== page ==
Chad's former president Hissene Habre will Thursday hear the final decision on an appeal against a life sentence for war crimes, crimes against humanity and rape, following his landmark conviction last year.
The Extraordinary African Chambers, a body created by Senegal and the African Union (AU), sentenced Habre last May to life behind bars, an unprecedented ruling seen as a blow to the impunity long enjoyed by repressive rulers.
In July, the court further ruled that Habre should give up to 30,000 euros ($33,000) to each victim of abuses committed during his 1982-1990 rule, as well as to their relatives.
Expected to begin at 1000 GMT on Thursday, the appeal verdict will be "definitive and irrevocable," the special court's spokesman Marcel Mendy told AFP.
As of Tuesday it was unclear if Habre would appear, a decision that Mendy said rested with the president of the appeal court, Wafi Ougadeye.
Habre, 74, refuses to recognise the court's authority and his appeal was therefore brought on his behalf by court-appointed lawyers. He refused to speak or defend himself throughout his trial.
Habre's conviction brought closure for relatives of up to 40,000 people killed and many more kidnapped, raped or tortured during his time as president.
One of his lawyers, who asked not to be named, said he was "confident" of his team's chances, lashing out at what he termed "Western sponsors" of the trial.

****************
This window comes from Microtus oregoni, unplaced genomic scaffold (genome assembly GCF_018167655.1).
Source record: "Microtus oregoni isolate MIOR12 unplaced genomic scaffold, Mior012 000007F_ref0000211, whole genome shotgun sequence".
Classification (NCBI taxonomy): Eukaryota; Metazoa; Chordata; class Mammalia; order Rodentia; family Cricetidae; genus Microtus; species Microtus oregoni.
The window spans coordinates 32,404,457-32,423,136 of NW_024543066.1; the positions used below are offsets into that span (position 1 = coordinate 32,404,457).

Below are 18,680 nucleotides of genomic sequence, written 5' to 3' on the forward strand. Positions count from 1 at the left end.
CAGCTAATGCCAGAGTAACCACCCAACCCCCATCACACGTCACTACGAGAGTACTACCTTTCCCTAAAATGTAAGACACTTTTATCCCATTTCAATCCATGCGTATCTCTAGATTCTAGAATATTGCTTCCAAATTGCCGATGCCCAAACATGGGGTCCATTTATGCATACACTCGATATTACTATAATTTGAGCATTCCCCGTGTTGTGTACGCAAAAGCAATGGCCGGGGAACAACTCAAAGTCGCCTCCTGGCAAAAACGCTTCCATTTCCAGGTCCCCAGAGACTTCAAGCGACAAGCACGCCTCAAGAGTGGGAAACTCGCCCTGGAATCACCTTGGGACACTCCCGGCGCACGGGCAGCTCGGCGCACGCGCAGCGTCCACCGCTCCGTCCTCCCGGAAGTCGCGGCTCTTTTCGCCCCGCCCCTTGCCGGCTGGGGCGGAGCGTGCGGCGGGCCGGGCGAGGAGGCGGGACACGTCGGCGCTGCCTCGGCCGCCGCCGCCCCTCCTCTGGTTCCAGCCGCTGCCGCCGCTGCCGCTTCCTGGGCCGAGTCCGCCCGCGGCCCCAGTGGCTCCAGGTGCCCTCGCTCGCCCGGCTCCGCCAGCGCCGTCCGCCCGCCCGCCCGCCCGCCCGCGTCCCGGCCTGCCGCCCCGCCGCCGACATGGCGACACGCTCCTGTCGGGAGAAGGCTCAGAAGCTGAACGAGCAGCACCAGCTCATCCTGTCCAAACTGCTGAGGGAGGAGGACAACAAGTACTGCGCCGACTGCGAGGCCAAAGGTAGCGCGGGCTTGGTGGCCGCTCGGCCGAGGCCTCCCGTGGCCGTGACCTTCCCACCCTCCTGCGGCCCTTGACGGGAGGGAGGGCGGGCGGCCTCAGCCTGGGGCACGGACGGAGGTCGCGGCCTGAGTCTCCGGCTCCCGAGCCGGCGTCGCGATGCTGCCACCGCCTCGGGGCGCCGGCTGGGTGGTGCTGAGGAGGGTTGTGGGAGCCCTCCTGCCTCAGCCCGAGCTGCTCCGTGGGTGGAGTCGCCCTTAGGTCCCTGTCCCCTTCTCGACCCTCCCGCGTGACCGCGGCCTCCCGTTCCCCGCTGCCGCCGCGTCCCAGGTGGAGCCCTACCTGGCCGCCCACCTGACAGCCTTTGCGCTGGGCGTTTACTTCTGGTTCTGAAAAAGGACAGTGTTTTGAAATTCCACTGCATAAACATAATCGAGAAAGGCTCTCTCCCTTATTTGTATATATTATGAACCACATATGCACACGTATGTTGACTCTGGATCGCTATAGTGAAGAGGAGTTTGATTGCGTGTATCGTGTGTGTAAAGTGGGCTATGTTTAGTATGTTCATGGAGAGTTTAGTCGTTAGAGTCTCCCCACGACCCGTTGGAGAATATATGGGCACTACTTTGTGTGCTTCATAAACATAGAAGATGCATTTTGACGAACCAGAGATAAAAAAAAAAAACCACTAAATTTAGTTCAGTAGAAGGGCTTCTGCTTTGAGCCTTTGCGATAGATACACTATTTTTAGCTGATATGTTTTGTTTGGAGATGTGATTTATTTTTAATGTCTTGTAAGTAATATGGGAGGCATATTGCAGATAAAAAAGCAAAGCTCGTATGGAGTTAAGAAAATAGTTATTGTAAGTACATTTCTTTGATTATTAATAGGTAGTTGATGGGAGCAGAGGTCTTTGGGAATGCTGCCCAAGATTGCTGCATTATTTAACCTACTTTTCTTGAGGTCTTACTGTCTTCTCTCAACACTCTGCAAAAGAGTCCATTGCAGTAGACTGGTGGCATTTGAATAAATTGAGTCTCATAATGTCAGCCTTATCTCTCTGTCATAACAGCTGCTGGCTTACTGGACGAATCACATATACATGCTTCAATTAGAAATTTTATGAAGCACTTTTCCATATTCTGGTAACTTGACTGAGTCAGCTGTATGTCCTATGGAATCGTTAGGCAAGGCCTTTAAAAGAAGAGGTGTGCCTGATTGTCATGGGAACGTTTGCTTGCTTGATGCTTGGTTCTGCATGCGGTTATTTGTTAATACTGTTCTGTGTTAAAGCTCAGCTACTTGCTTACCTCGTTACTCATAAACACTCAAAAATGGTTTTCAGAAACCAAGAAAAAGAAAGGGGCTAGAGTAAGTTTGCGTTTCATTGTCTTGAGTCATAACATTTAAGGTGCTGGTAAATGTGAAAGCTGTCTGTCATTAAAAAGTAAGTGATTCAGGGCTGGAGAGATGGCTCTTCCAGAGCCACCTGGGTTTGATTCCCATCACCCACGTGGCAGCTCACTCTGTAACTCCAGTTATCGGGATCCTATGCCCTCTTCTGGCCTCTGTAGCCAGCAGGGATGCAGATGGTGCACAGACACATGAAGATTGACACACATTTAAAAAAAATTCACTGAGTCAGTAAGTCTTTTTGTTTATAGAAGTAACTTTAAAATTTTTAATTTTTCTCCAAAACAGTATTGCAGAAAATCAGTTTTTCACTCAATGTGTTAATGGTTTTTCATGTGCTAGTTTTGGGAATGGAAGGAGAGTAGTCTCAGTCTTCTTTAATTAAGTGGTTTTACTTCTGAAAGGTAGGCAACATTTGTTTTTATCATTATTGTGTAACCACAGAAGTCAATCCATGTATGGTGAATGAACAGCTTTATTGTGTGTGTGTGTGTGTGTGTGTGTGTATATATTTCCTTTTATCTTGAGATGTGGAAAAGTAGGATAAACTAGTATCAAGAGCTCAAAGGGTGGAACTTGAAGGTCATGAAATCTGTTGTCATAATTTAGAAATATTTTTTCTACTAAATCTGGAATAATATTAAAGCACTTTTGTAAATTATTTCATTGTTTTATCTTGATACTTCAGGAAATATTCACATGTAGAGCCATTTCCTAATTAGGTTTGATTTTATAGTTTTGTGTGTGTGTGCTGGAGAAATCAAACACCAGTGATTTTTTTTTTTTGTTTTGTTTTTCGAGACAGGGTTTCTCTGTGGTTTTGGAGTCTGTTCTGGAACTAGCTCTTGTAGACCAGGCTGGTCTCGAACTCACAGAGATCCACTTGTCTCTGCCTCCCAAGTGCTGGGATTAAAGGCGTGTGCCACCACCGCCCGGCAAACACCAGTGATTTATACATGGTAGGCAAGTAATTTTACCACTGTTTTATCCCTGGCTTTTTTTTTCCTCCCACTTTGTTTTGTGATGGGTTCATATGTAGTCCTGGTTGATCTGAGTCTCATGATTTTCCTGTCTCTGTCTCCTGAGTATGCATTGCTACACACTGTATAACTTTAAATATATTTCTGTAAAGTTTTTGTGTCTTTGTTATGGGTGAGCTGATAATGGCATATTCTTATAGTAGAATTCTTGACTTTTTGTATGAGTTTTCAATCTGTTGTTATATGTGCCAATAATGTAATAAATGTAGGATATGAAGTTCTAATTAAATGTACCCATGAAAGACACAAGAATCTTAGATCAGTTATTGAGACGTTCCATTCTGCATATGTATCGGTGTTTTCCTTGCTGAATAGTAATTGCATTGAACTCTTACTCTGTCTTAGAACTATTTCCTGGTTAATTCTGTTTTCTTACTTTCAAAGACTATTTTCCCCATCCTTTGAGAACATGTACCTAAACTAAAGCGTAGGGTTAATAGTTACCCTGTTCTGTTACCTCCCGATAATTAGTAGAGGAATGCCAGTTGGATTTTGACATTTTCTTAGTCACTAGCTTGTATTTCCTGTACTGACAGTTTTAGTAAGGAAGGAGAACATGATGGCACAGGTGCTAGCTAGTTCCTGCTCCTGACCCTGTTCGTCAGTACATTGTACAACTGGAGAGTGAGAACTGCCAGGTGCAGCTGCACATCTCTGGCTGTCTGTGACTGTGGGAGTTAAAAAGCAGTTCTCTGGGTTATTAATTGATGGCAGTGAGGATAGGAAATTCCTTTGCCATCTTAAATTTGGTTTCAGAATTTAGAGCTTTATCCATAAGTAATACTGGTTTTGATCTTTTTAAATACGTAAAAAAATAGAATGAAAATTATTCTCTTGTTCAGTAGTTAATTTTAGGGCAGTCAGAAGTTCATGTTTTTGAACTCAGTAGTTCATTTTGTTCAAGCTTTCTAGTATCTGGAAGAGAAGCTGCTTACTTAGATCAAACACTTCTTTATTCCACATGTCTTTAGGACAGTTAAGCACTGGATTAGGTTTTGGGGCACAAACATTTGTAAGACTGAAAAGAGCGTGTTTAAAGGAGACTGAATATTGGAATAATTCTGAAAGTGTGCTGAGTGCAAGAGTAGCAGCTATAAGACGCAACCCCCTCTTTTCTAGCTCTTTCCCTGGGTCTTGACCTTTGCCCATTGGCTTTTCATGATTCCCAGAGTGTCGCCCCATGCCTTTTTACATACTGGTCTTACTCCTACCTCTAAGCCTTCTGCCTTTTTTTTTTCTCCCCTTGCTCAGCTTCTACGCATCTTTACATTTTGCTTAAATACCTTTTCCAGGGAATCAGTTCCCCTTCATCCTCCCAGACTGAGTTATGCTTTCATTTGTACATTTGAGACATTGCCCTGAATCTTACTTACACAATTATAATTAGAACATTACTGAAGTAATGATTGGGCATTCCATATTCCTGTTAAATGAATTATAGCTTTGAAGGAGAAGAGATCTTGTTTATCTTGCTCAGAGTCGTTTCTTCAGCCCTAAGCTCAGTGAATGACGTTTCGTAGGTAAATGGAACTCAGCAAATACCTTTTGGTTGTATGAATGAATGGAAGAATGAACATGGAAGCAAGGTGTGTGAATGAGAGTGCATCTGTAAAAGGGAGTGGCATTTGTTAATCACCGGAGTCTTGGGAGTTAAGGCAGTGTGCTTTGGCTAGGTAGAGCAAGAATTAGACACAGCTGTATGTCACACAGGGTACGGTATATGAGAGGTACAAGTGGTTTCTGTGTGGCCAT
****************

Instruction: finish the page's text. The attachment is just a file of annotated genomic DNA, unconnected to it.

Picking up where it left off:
If his conviction is upheld, Habre will serve his sentence in Senegal or in another AU country.
Assane Dioma Ndiaye, who defended the civil cases leading to the demand for reparations from Habre, said anything less than upholding the sentences handed down would be a huge blow.
Given the gravity of the accusations against Habre and the long fight for justice by the victims, "a sentence which is not in line with the facts would be a massive disappointment," Ndiaye said.
Habre fled to Senegal after his 1990 ouster by Chad's current President Idriss Deby, and for more than 20 years lived freely in an upmarket Dakar suburb with his wife and children.
Reed Brody, an American lawyer who has worked with the victims since 1999, said the evidence presented at court was "overwhelming".
Brody described "handwritten instructions for the mistreatment of prisoners, the testimony of a woman he raped, witnesses who received his orders and others whom he personally sent to prison, a jail on the grounds of his palace," as examples.
The trial also set a global precedent as the first time a country had prosecuted the former leader of another nation for rights abuses.